M/A (Manual/Automatic) mode means that even while in autofocus you may simply grab the focus ring to make manual focus adjustments. Next time you tap the shutter it returns to AF mode, and next time you grab the ring you're instantly in manual mode. I wish everything on earth worked this well.
SIC is Nikon's latest multicoating to increase light transmission and reduce ghosts.
SWM is a Silent Wave Motor, which is an ultrasonic piezo device similar to Canon's USM. It moves things without making noise. The lens focuses silently, handy for snoop photography and for sensitive pets and wildlife.
I have a page about all this and more here.
Constant f/4 aperture. Stops down to f/22 with seven curved blades.
Internal true Silent Wave Motor (SWM) for fast, silent focus. Instant manual override by grabbing the focus ring.
1 foot (0.3 m) marked. It focuses a little closer.
The front elements move inside the lens with zooming while the barrel of the lens stays put.
HB-23 hood included.
Mine has never been out of the box.
3.2" (82mm) around by 3.5" (90mm) long.
Mine weighs 16.25 oz (461 g).
Add a standard Hoya HMC 81A filter and mine weighs 17.60 oz (499 g) as I use it.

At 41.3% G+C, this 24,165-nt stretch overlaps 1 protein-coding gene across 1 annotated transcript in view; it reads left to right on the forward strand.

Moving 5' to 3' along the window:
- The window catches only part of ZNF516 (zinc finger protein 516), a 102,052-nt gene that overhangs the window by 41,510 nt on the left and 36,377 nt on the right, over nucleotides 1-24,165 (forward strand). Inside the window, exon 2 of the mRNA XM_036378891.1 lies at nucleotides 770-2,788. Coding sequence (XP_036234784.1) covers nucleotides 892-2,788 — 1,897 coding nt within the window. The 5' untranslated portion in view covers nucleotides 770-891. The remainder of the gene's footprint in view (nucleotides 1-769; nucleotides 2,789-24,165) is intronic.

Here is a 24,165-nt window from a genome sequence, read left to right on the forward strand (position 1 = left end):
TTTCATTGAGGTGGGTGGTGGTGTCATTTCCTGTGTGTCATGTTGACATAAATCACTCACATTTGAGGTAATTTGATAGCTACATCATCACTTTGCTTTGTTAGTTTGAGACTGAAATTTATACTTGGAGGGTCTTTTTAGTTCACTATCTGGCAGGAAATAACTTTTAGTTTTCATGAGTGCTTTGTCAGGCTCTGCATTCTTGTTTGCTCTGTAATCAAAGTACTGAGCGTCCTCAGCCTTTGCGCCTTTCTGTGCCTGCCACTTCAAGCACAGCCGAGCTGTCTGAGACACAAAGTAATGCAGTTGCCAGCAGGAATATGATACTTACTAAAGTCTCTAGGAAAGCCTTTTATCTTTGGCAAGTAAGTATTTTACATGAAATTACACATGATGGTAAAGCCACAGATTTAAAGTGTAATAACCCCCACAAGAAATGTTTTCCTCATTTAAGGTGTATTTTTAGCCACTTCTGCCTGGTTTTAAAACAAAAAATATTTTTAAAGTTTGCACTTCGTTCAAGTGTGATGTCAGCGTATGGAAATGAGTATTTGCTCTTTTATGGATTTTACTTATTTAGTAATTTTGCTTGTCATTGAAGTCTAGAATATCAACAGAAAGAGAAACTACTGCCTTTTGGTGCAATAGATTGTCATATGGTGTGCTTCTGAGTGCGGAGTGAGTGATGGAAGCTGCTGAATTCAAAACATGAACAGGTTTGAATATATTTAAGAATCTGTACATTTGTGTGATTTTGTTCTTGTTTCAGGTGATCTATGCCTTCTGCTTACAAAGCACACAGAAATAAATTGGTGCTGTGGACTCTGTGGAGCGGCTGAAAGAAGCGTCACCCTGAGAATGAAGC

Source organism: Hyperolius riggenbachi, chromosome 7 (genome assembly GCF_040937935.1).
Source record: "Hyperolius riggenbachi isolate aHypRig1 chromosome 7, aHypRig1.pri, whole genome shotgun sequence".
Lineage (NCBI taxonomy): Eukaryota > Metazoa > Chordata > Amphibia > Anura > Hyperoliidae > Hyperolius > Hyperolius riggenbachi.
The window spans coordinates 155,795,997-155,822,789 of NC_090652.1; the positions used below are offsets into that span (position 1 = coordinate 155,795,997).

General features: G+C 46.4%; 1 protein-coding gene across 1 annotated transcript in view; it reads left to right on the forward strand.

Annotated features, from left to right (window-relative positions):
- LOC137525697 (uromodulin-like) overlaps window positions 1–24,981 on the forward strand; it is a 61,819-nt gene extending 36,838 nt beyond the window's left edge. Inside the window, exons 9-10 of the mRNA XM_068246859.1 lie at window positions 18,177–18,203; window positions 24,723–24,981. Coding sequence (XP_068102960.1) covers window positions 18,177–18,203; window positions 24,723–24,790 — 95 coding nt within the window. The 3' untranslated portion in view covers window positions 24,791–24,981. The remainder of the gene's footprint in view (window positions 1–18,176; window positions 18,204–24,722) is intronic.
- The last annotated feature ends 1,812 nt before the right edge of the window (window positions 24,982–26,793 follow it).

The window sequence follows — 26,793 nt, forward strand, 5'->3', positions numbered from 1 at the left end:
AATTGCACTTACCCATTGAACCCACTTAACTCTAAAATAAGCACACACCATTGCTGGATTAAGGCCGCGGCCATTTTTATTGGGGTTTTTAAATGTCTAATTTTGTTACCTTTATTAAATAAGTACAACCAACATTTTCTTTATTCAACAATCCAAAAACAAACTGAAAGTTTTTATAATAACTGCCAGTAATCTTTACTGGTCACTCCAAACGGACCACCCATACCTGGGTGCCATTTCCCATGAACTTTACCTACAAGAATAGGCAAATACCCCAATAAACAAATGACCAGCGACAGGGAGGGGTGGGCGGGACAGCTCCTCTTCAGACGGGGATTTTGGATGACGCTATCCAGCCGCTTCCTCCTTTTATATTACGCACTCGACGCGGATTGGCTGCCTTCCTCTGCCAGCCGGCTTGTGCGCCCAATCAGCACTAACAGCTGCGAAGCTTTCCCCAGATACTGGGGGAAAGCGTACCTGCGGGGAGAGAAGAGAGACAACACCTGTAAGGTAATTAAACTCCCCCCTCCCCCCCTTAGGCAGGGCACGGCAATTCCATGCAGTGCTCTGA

Add caps and it weighs 18.55 oz (525 g) as carried.
Nikon specifies 17.1 oz (485 g).
Nikon Product Number
Performance is excellent everywhere. Nikon's MTF data is here.
It happily looks like the same plasticy construction but feels much, much sturdier than my dinky AF-S 24-85mm. The zoom is quite linear and feels very solid. I like this!
AF is as fast as the AF-S 24-85mm. AF speed is rarely an issue in wide lenses.
The 12-24mm has complex distortion which will require advanced tools to correct fully.
For partial correction, use these figures in Photoshop CS2's Lens Correction filter.
© 2009 KenRockwell.com. All rights reserved.
* Some slight waviness remains.
12 mm: barrel, strongest at the corners. It's a somewhat complex distortion, so it doesn't correct completely.
13 mm: barrel.
14 mm: most of the field OK, barrel at the corners.
15 mm: almost perfect, some barrel at the far corners.
16 mm: almost perfect. Some almost invisible pincushion.
17 mm: almost perfect. Some almost invisible pincushion.
18 mm: very slight pincushion.
20 mm: slight pincushion.
22 mm: slight pincushion.
24 mm: slight pincushion.
Use between 15 and 18mm when you need very straight lines running along the edges of the frame, otherwise don't worry about it. Only at 12 - 14mm can you really see any barrel distortion if you're a professional brick wall photographer.